More than 50 students, parents, teachers and community members turned out for a forum on the future of Crenshaw High, and the goal was to ensure that the concerns and voices of young people are heard and taken into consideration as the school undergoes transformation.
The Los Angeles Unified School District (LAUSD) Board of Education voted in mid-June to transform the Crenshaw-area campus as part of an effort to improve the academic performance of students.
The controversial process has so far included dividing the school into three magnet programs; and forcing staff to reapply for their jobs.
In the process, some at the school say a special education department that had actually brought academic scores up has been decimated--eight of the nine teachers were not hired back, and a preponderance of older and African American instructors were not rehired.
Additionally, what some teachers called a promising program that had garnered kudos from the state school accreditation commission as well as a Ford Foundation grant--Extended Learning Cultural Model--may not be continued.
According to the district, this program is unique to Crenshaw and is not funded by LAUSD. It's continuation will be determined by the principal and the new teaching staff.
George Bartleson, director of intensive support and intervention with the LAUSD, said that more than 50 percent of the teachers who opted to go through the rehire process were retained.
At the forum, the potential loss of the Extended Learning Cultural Model program was one subject students focused on.
They also spent considerable time discussing what they wanted from a transformed Crenshaw--resources, people who listen, as well as a discipline policy that did not seem to push them out of school.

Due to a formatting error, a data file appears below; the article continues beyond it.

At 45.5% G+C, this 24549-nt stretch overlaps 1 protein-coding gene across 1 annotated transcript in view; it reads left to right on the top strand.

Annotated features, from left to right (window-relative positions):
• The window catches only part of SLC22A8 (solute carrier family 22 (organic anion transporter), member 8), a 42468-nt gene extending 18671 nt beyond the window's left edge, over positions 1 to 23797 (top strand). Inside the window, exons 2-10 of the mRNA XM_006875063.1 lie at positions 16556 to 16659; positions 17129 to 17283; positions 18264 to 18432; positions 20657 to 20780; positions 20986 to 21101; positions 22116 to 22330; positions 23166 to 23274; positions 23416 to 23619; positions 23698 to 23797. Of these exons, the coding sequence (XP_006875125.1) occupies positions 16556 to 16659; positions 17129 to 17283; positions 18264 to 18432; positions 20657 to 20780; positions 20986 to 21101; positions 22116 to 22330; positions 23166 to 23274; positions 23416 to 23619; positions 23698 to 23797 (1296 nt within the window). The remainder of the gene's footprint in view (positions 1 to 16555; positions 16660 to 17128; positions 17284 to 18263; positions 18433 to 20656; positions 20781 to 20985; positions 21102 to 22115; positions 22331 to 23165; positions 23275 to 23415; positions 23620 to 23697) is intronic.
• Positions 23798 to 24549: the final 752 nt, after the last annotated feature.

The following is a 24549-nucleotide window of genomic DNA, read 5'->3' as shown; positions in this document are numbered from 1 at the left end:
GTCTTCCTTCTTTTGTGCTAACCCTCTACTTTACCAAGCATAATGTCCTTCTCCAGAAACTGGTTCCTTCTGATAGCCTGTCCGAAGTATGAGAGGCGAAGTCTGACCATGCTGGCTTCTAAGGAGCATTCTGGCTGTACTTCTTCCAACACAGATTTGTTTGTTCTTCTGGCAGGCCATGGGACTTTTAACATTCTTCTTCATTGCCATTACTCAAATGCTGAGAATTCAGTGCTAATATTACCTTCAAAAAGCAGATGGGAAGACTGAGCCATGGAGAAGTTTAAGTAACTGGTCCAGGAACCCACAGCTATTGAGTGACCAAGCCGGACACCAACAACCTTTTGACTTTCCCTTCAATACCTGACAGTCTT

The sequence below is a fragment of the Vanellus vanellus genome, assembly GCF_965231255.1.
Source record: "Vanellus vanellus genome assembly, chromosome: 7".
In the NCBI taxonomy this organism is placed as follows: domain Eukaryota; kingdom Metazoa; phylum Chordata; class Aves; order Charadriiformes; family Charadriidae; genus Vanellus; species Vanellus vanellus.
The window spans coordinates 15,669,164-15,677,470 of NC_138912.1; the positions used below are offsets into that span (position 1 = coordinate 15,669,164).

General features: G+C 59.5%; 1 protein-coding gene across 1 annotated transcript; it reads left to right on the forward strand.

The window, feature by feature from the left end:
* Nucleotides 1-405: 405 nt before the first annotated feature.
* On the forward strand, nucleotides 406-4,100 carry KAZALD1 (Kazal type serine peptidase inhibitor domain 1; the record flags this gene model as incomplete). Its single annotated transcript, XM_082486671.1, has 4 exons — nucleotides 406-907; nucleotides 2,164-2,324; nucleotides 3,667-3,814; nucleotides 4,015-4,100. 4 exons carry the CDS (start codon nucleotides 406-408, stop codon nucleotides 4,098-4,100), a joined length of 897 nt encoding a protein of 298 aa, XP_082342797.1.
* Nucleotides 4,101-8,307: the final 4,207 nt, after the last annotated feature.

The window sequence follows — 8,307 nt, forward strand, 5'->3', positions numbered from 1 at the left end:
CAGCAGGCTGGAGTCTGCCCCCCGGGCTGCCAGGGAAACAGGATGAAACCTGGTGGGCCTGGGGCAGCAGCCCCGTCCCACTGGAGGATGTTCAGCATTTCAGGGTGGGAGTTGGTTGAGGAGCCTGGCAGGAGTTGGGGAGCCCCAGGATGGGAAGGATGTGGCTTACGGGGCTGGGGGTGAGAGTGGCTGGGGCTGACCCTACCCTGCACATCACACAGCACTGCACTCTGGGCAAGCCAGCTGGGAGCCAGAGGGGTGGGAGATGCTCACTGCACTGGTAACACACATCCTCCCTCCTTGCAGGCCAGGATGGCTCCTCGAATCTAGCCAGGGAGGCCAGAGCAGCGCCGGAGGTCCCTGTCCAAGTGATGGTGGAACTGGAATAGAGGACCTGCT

According to the Community Rights Campaign, a coalition of organizations that work with the students, in a survey of 343 Crenshaw students, 45 percent had either been ticketed or arrested. The large majority of those cited got tickets in the "other" category. Representatives of the campaign say most of the students do not even know what "other" means.
One speaker, an African American male, talked about his on-compus arrest. He said bullying prompted him to bring a knife to school for protection. He was arrested for the offense, which he knew was wrong.
But what disturbed him most about the incident was that no one ever asked him why he brought the knife to school. He said no one ever talked to him about what was happening.
Another student, a young Latina, said she was suspended from school for "giving attitude" to a vice principal. However, she said her parents were not notified about the suspension nor were her teachers. So she continued to attend, because she did not want to miss class.
She, too, yearned for someone to talk with her about the situation.
According to the Community Rights Campaign, these two students are part of some startling statistics at Crenshaw as it relates to discipline:
* 24 percent of students are suspended and expelled.
* 23 percent of students experience a police interaction.
* 20 percent of students experience a security guard intervention.
* 18 percent of students talk to a teacher, administrator or dean.
* 10 percent of students are given detention.
* 4 percent of students experience intervention by student council.